Lebanon: A dogged position

It is quite a collection of demoralizing and dismal failures that make up the recent history of Lebanon. An intensely sectarian country, which still seems bleary eyed from the civil war that ravaged it from 1975 till 1990. Numerous arbitrary killings and arrests, the disappearance of at least one political figure, reports of the government engaging in torture, which is not even prohibited by law.

The government cannot even claim to control all the territory. Armed groups remain active despite two UN security council resolutions requesting the government to forcibly disband them, including Hizbollah which lobs the occasional missile into Israel. Sunni and Shia authorities claim significant influence, clashing with violent effect. Religious courts hold authority over personal law, like marriage. They have recently focused on watering down a law protecting women from domestic abuse. Such a law they fear would jeopardize their position, as it would all Lebanese men, since to them sharia protects women sufficiently, including a husband’s basic right to rape his wife. All the better to force her into an endless succession of pregnancies to make it as hard as possible for women to find the courage to leave their abusive spouses. 

A few women have nonetheless managed to leave, with the help of NGOs like Kafa (Enough) who have helped women trapped in chronically abusive marriages divorce their husbands and leave. But it is rare for a woman to successfully free herself. If the shock of her parents and reality of heaving behind their children and being vilified by those around her is not sufficient to scare her into staying put, the husband may murder her. Ar least 15 women are known to be murdered each year by their spouses.

The women are fighting back, there were significant protests on the streets of Beirut recently, women taking their anger into the public domain, challenging Judges who claim a husband has exclusive rights to his wife’s body whenever he sees fit, regardless of her protestations. Still the law protecting woman has been reduced to severely that is will not be worth the paper it is written on, and certainly not worthy of the blood of the women who are suffering under the unmerciful Sharia.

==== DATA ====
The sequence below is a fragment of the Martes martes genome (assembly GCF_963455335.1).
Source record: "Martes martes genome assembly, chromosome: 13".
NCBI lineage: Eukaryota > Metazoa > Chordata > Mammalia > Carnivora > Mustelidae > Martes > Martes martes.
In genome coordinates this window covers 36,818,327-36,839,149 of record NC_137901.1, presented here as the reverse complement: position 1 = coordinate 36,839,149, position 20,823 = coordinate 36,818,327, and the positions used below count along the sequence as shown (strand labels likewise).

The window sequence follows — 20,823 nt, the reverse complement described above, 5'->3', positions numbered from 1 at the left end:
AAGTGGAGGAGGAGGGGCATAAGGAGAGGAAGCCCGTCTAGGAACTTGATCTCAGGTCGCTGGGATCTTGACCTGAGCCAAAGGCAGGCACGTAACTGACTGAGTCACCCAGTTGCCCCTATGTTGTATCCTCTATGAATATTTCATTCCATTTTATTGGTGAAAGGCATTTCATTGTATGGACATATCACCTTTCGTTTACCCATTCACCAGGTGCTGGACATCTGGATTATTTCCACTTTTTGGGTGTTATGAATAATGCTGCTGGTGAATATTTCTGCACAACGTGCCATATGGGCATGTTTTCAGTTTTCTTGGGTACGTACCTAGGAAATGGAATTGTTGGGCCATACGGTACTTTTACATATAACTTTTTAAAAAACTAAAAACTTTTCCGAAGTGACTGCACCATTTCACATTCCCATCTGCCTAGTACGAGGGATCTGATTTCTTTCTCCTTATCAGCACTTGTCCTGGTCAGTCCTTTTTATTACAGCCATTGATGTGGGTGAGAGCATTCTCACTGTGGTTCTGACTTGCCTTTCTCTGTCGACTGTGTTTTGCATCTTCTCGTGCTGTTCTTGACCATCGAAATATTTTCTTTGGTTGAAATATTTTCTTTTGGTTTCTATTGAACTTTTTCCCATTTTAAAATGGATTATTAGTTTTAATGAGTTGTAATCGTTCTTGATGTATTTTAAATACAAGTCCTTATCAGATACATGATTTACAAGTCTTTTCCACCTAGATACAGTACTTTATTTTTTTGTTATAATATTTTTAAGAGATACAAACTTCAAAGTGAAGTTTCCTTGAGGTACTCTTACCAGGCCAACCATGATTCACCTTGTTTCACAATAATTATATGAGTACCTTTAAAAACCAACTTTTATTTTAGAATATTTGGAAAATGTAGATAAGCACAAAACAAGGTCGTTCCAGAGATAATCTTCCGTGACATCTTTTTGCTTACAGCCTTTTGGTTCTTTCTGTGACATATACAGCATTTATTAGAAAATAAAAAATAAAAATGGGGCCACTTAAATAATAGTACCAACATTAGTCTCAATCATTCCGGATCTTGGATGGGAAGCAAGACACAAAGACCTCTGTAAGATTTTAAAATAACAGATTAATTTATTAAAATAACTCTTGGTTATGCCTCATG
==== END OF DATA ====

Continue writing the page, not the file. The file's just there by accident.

This should shock western society, who should never be reluctant to lend a hand to liberate such backward, disgusting societies. We also need to guard against the intolerable threat posed by fundamentalism, masquerading as multiculturalism. The former Archbishop of Canterbury Rowan Williams, once advocated in a speech giving the Muslim community in Britain the right to practice Sharia among themselves. This is a dangerous and philistine attack on civil society, where everyone must obey the same laws. Of course the old Welsh sheep can rattle on about accepting Sharia on the basis of multiculturalism, and extremist Muslims can keep demanding that “their” women in western countries wear the full chadri form of the burqa (where only the woman’s eyes may be seen), but we must also speak up in rebuttal. Freedom of speech works both ways, it has to otherwise the entire doctrine is meaningless. Far to often the inhabitants of civil societies fail to make themselves heard, and for the sake of wanting to appear progressive and multicultural they allow the prelates who enslave women and castrate enlightenment values to gain an advantage.

But where women thrive and empower, poverty and disadvantage for all in society diminishes. Therefore as the women of Lebanon fight bitterly for their rights, and little by little ground is yielded to them, the country will begin to strengthen and prosper. It is with this in mind that we can afford to be a little optimistic when contemplating the nations of blood and sand. Any chance you get dear reader, to support the women campaigning in Lebanon for the right not to be raped, I implore you to seize it.  

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